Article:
Thrill-packed Apollo 13-themed escape room reminds Houston of its NASA roots
Nine people in Mission Control, three astronauts stranded in space, and 60 minutes to bring them home safely work as a team, decipher codes, and beat the clock. That is the task Escape Hunt's new Apollo 13-themed room, Houston We've Had A Problem, challenges guests to complete.
Escape rooms have become the new "it" activity in recent years, increasing in popularity worldwide. Scores of the immersive experiences that challenge groups to solve dilemmas to get out of a room in a limited amount of time are popping up all around town. James Barcz, owner of Escape Hunt in Houston, is helping our city fuel its new obsession.
The Houston branch of Escape Hunt, which bills itself as "the world's leading live escape the room & exit game indoor entertainment experience," offers three different options to choose from. They include a rescue of the "original" Texas Lone Star, a murder in a London mansion, and the new space-themed experience based on the famed Apollo 13 manned space mission that had to be aborted after an oxygen tank exploded six days after the launch.
The adventure begins immediately once inside an unassuming building hidden on a corner in Midtown. Workers dressed in Sherlock Holmes-esque detective gear greet guests and direct them towards their respective games.
The deceptively large building has nine rooms, eight of which hold functioning games. Each room offers one of the three different microcosms to venture into. In particular, the new Apollo 13 game transports guests to another time.
The decor of the room eerily recreates NASA from the 1970s, including small elements like faux half-smoked cigarettes and rotary dial phones. Taking into consideration the detail of the room, it is no surprise that Escape Hunt took almost a full year to plan and build the new game to ensure its authenticity.
“It normally doesn’t take 11 months,” said Barcz, “but we wanted to engage specialists from all over the country… This is a very very complex game that uses a lot of technology and creates a lot of realism.”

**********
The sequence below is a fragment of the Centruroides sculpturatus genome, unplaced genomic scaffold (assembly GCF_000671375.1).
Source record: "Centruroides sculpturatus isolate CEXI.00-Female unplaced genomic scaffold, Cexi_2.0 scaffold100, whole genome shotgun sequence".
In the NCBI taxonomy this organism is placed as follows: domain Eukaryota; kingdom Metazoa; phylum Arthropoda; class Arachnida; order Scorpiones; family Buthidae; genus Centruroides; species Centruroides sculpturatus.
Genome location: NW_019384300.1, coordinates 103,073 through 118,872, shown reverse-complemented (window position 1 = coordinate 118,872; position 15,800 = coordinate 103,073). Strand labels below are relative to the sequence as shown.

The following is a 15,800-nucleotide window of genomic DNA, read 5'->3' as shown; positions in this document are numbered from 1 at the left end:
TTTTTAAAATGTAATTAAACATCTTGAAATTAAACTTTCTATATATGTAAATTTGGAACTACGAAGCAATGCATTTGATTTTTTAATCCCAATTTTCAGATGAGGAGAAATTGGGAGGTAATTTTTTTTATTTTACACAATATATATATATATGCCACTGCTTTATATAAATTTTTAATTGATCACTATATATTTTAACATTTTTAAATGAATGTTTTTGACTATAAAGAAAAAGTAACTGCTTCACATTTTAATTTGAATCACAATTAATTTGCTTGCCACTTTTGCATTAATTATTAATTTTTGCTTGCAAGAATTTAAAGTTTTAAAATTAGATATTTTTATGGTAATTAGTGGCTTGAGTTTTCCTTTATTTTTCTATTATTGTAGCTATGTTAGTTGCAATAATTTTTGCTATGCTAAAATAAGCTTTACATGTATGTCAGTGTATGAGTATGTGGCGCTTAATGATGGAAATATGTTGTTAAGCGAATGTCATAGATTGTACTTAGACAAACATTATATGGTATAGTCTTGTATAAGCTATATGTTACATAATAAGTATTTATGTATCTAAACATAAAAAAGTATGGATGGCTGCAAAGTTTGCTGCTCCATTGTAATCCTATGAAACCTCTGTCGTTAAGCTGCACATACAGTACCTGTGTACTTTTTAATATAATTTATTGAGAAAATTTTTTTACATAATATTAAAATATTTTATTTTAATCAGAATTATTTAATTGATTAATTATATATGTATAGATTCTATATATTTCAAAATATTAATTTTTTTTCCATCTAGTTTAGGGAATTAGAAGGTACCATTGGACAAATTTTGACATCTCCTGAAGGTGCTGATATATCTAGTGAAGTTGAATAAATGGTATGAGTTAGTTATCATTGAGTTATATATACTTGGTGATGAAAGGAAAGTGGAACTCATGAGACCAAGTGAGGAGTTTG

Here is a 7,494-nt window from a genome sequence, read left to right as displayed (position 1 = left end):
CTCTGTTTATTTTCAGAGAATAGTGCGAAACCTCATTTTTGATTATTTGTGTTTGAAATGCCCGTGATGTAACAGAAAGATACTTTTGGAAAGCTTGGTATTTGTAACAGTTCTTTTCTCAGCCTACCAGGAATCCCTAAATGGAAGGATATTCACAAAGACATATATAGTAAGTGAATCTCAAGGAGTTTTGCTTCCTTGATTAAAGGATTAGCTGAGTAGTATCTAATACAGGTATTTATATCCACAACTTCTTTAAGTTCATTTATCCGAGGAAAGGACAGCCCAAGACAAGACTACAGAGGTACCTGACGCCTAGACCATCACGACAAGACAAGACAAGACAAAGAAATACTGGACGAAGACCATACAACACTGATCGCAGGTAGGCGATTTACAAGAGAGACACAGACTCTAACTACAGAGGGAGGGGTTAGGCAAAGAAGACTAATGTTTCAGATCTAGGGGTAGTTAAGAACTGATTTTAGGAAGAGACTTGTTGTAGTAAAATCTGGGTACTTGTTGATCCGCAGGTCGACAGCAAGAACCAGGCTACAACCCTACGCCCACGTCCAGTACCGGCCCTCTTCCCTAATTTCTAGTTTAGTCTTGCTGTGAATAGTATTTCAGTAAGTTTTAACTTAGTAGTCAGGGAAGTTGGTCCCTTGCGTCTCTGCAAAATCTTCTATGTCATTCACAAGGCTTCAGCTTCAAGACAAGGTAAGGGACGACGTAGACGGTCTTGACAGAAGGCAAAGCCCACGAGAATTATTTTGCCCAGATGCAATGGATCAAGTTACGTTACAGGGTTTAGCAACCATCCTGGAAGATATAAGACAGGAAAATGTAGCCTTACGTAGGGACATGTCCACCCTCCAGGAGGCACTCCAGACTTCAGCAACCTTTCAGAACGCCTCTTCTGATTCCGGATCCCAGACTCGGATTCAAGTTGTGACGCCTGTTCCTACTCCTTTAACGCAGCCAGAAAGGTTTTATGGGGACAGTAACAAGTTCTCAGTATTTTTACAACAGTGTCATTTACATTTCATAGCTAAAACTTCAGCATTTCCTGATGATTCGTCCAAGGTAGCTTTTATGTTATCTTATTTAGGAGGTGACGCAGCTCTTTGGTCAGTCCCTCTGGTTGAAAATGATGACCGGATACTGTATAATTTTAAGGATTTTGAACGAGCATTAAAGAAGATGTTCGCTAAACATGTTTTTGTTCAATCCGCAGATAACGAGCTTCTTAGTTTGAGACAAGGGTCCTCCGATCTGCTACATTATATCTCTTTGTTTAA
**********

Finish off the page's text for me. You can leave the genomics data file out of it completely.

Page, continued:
The Apollo 13 room has a maximum of 12 people. Nine work as staff in Mission Control, and three become prospective space travelers. After the group solves their first task of powering up the main grid, the astronauts in their bright orange “EVA space suits” begin their journey into “space,” which may or may not be an adjacent room.
Fair warning: Escape Hunt does not fall short on its promise of authenticity. The game attempts to hold the astronauts to the same standard as those in NASA, relatively speaking. Come prepared to crawl through smoke, work in binary, and problem solve under pressure.
The room in particular cultivates teamwork. With only one person in Mission Control communicating with the three astronauts "in space," staying calm and working together is a must.
When taking into account the character traits the game brings out, it makes sense that many businesses uses such sessions to improve synergy among companies and co-workers. Barcz explains that “much of [Escape Hunt’s] business is from corporate training for companies who want to bring their people in for a fun event or to develop their team working skills.”
Although my group did not complete the mission, we were assured that even the NASA pros needed a few extra minutes to escape this one.
Houston We've Had a Problem costs $38 per person; Theft of Texas Lone Star and Murder in Marylebone are $30. Reserve games online. Hours of operation: Monday – Thursday 3 - 10 pm; Friday 3 pm - midnight; Saturday noon - midnight; Sunday 1 - 7 pm. Location: 125 West Gray Street, Suite 100.